Tethering all truth claims to physical evidence

Principal Metaphors

  • Knowledge is … all demonstrable truths
  • Knowing is … experience-based awareness
  • Learner is … an experiencer, inquirer
  • Learning is … deriving truth from experience
  • Teaching is … formatting experiences


Ancient (but the most influential formalized versions began to appear in the 1600s)


Empiricism is more commonly understood as a theory of knowledge than a theory of learning, but the line is often blurred in discussions of education. Empiricism states that knowledge comes from sensory experience, and thus emphasizes the role of experience and evidence. The “hard” version of Empiricism is associated with rigorous scientific research, and the “softer” versions are often encountered in theories of learning that emphasis inquiry, exploration, sense-making, and argumentation. Many varieties of Empiricism have been developed, including:
  • Aristotelianism (Aristotole, 300s BCE) – subject to quite varied definitions that tend to agree on two key elements: the truth is out there, and it can be reached through careful definition, observation, and demonstration
  • Baconian Method (Francis Bacon, late-1500s) – an inductive (see Modes of Reasoning) method of scientific study that involves inferring general principles from specific instances that are studied under controlled conditions. The broad goal of the Baconian Method is to generate “laws” (i.e., principles that are accurate across any instance of a phenomenon under study) that can be used to infer causality.
  • Logical Empiricism (Logical Positivism; Neopositivism; the Vienna Circle, early 1900s) – an attempt to mesh principles of mathematical logic with the conviction that sensory experience is the basis of knowledge, based on two main principles: (1) statements made in everyday language can be parsed into discrete units of meaning; (2) only statements that can be verified through direct experience or logical proof can be deemed truly meaningful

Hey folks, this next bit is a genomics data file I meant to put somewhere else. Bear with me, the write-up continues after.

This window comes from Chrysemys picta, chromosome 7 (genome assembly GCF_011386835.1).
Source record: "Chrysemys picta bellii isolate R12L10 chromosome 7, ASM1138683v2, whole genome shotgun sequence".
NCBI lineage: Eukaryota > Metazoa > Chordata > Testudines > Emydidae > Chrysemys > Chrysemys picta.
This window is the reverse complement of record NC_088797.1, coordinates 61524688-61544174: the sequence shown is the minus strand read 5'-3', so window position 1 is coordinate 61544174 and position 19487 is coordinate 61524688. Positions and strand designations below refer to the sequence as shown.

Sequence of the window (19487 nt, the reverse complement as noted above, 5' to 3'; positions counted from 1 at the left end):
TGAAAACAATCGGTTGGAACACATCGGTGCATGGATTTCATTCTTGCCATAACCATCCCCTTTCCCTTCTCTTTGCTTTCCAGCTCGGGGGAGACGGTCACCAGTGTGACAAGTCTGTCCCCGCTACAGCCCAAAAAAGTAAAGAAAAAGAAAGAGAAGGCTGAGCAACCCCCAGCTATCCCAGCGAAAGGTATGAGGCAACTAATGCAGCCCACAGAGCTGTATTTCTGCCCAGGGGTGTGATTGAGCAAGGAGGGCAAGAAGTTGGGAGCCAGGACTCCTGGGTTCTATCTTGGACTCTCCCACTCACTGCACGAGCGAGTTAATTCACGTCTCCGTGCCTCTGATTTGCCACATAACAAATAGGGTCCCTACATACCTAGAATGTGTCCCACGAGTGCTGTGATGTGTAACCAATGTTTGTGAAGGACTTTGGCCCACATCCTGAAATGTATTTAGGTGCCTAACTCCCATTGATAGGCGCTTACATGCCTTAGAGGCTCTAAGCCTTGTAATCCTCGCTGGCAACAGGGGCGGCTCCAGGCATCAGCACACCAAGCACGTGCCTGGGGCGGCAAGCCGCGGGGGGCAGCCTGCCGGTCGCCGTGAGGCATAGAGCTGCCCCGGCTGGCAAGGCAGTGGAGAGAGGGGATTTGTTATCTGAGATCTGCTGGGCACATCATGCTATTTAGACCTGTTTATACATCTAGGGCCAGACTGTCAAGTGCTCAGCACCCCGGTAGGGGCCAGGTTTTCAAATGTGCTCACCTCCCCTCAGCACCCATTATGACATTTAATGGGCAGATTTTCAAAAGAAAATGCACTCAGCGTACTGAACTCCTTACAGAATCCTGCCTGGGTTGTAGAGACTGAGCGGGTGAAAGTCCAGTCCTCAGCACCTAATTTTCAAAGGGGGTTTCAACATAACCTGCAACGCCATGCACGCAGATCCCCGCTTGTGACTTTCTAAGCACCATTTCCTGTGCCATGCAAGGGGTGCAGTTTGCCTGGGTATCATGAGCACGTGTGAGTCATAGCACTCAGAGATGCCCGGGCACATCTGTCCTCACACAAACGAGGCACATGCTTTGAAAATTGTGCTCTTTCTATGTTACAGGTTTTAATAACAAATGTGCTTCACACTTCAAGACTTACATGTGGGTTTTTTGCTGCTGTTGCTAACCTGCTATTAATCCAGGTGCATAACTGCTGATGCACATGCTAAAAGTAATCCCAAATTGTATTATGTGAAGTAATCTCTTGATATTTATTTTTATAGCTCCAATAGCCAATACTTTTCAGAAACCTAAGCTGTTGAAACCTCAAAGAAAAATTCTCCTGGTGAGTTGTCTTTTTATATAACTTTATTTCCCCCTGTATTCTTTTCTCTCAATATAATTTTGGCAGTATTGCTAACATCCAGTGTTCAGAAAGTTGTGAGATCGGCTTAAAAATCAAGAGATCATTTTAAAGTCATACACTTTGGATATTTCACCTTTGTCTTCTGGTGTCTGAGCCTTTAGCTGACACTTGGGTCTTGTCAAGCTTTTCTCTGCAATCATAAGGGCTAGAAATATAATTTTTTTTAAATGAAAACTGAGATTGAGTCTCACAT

• Phenomenalism (John Stuart Mill, mid-1800s) – an extreme version asserting that all physical forms are reducible to mental forms – that is, in essence, that physical objects are constructed out of one’s experiences
  • Positivism – the attitude that the highest standard of certainty is scientific fact, which can only be derived through direct experiences of phenomena. Such experience typically includes observation of and experimentation on the phenomenon of interest, coupled with reasoned argument that is attentive to what is known about surrounding and related phenomena.
  • Pragmatism (Charles Sanders Peirce, William James, John Dewey, late-1800s) – an integration of basic insights of experience-based Empiricism with thinking-based Rationalism
  • Probabilism – an umbrella category that reaches across perspectives that (1) accede that empirical science will never have the measuring accuracy or computing power to predict complex phenomena with any useful precision, and so (2) turn to probability and statistics as the most useful and reliable means to discern facticity, make defensible choices, and predict futures. Associated discourses include:
    • Probabilistic Functionalism – the suggestion that agents’ perceptions and actions are essentially probabilistic – that is, selected according to probable success
Constructs associated with Empiricism include:
  • Consilience (Concordance of Evidence; Convergence of Evidence) (coined by William Whewell, 1840s; developed by E.O. Wilson, 1990s) – the conviction that empirical evidence from diverse sources should converge on the same conclusions, bolstering those conclusions in the process (that is, rendering them more “scientific”). Consilience is founded on the assumption that the same fundamental laws underlie all existence.
  • Scientific Method has a range of meanings that coalesce around the project of Empiricism to develop increasingly powerful and useful interpretations of phenomena. Varying somewhat from one branch of science to another, common aspects of the Scientific Method across all domains are careful observation and rigorous skepticism. Within branches of inquiry that involve experimentation, the Scientific Method is typically defined to include the formulation of hypotheses, conducting of controlled interventions, and generation of replicable results. In popular terms – and especially prominent in contemporary school science – the Scientific Method is often reduced to a simplistic and rigid, step-by-step procedure that more resembles a recipe than engaged inquiry. (Contrast: Rational Decision Making, under Rationalism.)